FIG. 11 is a microscopic image of the pin surface showing no wear damage after the test described in FIG. 10.

FIGS. 12(a) and 12(b) are plots comparing the lubrication performance of a boric acid based methanol solution sprayed on galvanized steel sheets vs galvanized steel alone during sliding against a steel pin.

DETAILED DESCRIPTION OF THE PREFERRED EMBODIMENTS

The present invention provides a method for achieving improved lubricity in metalworking and machining fluids. The present invention utilizes a family of simple, inexpensive, and environmentally-benign boron compounds which, when added to a metalworking and machining fluids, improve the lubricating properties of the fluids, prolong wear life of dies and tools, reduce or eliminate environmental toxicity, improve surface finish of work pieces, and save energy by reducing friction between forming or cutting surfaces.

The present invention teaches the use of a new series of boron-based formulations suitable for lubrication and cooling in many metal forming and machining applications. The new series of boron-based additives enables forming, cutting, and/or machining of metals and alloys (including secondarily coated metals and alloys, such as galvanized steel, magnesium and its alloys, titanium and its alloys and other alloys) without causing environmental pollution. The new boron-based additives comprise blends of boron and/or boric acid derivatives in solid or liquid form with carrier fluids such water, cellulose, polyhydric alcohol, n-alcohol, polyalkylene glycol, etc., that are environmentally benign and safe to handle. They can be applied to surfaces by brushing, dipping, spraying or pouring in super-cooled, warm or hot forms. There are a number of different potential formulations that can be prepared in accordance with the present invention, depending on the application, but all are systems based on some form of boron/boric acid material in combination with one or more cellulose derivatives, polyhydric alcohol, polyalkylene glycol, and/or other water soluble/environmentally friendly materials.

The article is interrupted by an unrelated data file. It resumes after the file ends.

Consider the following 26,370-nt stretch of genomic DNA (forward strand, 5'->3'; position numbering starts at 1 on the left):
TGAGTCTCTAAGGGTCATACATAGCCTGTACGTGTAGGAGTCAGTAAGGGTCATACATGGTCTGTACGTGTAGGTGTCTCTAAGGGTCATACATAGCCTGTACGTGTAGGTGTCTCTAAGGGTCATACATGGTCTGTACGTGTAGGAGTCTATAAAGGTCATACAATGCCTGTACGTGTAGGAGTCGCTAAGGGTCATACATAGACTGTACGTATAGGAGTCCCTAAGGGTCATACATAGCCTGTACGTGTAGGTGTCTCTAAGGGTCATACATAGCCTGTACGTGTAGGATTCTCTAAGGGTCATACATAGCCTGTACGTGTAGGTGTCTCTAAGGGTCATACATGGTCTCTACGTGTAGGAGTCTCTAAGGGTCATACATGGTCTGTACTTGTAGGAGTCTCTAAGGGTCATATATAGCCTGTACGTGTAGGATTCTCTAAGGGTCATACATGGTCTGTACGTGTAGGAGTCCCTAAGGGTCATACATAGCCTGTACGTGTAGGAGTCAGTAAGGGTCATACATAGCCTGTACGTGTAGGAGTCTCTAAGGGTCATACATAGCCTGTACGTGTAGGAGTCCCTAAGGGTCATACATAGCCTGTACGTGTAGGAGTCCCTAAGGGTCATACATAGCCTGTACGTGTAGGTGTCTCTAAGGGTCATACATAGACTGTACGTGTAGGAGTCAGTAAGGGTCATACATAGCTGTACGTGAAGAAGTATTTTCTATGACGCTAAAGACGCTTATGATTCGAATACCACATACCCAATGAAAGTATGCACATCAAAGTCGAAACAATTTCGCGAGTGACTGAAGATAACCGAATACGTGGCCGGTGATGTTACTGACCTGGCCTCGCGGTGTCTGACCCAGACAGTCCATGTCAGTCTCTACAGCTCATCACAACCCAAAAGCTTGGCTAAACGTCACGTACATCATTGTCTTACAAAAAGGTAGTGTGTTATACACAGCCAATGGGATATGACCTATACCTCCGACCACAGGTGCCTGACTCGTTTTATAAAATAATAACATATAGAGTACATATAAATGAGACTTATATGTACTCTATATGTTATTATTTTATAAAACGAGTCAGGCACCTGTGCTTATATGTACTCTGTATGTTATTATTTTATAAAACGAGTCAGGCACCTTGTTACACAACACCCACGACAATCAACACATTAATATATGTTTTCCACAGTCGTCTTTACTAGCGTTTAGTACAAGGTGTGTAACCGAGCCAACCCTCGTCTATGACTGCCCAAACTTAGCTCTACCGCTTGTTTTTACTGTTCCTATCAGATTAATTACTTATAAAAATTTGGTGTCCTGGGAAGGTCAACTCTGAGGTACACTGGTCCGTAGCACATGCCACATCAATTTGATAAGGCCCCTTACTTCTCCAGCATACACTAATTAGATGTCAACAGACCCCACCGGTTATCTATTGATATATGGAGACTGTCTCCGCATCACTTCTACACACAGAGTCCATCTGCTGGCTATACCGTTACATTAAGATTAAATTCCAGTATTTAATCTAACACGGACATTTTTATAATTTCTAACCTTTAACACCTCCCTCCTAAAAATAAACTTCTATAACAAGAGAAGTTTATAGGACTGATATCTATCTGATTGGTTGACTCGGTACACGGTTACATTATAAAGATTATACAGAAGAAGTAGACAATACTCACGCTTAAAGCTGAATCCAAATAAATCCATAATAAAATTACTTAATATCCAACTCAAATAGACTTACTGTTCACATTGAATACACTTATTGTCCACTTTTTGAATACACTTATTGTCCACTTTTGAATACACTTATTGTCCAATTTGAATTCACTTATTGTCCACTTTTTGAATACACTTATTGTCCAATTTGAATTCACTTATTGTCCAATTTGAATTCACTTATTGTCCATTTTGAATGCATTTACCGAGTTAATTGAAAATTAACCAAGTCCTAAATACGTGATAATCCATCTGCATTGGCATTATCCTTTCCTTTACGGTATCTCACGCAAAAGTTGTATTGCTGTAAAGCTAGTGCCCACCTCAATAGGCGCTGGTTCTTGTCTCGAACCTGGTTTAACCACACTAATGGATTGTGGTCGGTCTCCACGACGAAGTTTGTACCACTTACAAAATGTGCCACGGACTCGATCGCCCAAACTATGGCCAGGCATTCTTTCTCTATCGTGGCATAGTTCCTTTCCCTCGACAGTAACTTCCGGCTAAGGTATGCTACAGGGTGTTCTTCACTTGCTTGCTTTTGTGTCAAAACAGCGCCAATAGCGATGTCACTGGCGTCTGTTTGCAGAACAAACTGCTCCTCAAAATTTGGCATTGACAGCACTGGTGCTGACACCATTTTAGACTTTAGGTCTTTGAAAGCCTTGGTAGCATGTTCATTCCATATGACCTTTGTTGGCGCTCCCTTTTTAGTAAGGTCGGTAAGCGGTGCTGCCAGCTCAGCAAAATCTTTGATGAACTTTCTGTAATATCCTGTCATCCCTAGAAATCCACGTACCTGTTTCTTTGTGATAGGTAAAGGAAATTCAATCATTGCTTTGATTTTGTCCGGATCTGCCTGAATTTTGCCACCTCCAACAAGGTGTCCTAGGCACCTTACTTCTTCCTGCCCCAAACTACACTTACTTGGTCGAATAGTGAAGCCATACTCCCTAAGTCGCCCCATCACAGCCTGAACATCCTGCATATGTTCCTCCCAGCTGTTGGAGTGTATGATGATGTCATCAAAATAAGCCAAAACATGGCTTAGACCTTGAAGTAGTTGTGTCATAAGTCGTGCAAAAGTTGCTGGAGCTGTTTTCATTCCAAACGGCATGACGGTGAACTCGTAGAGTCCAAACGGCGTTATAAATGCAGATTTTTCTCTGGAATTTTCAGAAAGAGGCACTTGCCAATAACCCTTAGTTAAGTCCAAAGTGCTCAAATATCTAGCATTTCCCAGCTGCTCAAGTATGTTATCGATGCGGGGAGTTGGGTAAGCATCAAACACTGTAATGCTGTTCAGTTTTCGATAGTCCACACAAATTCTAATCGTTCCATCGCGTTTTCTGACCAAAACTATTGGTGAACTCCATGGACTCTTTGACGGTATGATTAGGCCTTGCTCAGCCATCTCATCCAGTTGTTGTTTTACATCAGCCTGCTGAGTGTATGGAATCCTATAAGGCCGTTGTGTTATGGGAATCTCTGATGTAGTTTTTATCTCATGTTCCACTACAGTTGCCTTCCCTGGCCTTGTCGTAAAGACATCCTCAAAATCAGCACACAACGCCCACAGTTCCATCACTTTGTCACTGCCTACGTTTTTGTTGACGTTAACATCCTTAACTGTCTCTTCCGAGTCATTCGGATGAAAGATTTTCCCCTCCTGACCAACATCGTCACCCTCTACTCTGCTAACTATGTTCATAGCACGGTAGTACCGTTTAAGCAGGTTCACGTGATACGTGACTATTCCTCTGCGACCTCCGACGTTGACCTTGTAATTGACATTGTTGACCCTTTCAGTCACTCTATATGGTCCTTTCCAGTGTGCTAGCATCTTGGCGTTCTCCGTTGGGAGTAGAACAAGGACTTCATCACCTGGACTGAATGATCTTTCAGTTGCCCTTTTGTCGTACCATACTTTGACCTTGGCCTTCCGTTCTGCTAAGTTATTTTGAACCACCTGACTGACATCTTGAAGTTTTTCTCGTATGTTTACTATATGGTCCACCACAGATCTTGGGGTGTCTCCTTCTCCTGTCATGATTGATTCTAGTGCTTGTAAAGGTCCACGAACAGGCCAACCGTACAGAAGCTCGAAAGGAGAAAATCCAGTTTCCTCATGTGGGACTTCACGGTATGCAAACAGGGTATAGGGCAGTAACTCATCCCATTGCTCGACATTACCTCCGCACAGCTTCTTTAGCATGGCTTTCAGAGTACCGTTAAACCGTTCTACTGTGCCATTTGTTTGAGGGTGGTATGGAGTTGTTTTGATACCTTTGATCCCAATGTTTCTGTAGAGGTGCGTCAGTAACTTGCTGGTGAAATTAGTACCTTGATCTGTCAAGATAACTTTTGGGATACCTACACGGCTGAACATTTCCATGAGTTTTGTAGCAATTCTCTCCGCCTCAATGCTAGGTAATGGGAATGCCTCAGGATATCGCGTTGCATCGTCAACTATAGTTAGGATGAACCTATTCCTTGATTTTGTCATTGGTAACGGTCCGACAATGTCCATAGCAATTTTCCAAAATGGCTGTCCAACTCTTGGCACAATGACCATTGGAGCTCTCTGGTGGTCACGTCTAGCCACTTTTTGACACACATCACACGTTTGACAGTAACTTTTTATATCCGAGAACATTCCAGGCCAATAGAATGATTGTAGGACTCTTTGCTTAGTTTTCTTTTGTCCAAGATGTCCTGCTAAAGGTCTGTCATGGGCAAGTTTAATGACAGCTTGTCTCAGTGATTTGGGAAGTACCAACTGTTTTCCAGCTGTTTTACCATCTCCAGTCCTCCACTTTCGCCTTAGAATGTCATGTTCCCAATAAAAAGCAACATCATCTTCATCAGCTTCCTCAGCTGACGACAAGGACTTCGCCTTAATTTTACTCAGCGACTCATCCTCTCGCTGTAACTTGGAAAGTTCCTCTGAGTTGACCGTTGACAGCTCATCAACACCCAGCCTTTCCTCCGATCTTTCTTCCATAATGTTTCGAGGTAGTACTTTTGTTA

While tests have demonstrated that these materials are non-flammable, non-toxic, easy to use and recover, the materials also provide significant performance improvements in both metal forming and machining applications. These improvements include reduced die wear in metal forming, cooler tools, longer tool life and smoother surface finishes in machined products. These new formulations also provide an improved cost-benefit relationship against fluids in current use. The new machining and metal working fluids according to the present invention offer not only the important desired worker and environmental benefits, but also provide improved performance and lower manufacturing costs, even before the high disposal costs that are incurred with the current fluids are considered, given that disposal costs often exceed the initial cost of the fluid. Tests have shown that the new fluids improve metal formability, cutting performance of tools, and provide smoother surface finishes on cut or formed metal products. The machining fluids according to the present invention are non-flammable, non-toxic, easy to use, recover, and recycle for further use.

Fluids developed according to the present invention comprise boron and/or boric acid derivatives as active lubricating agents. The active lubricating agents can be blended into carrier fluids at concentrations up to 60%. For optimum performance, however, less than 15% is needed for metal-forming purposes. Spray forms or formulations in alcohol or water solutions can be diluted to concentrations as low as 1%. For metal-cutting or machining, concentrations can be as high as 50% to exhibit improved performance. In addition to lubrication, the active boron and boric acid derivatives in carrier fluids prevent corrosion and transfer of materials to die surfaces during metal-forming, while also promoting uniform elongation and stretching of the work-pieces in cold forming processes and providing the user with the ability to achieve more radical angles.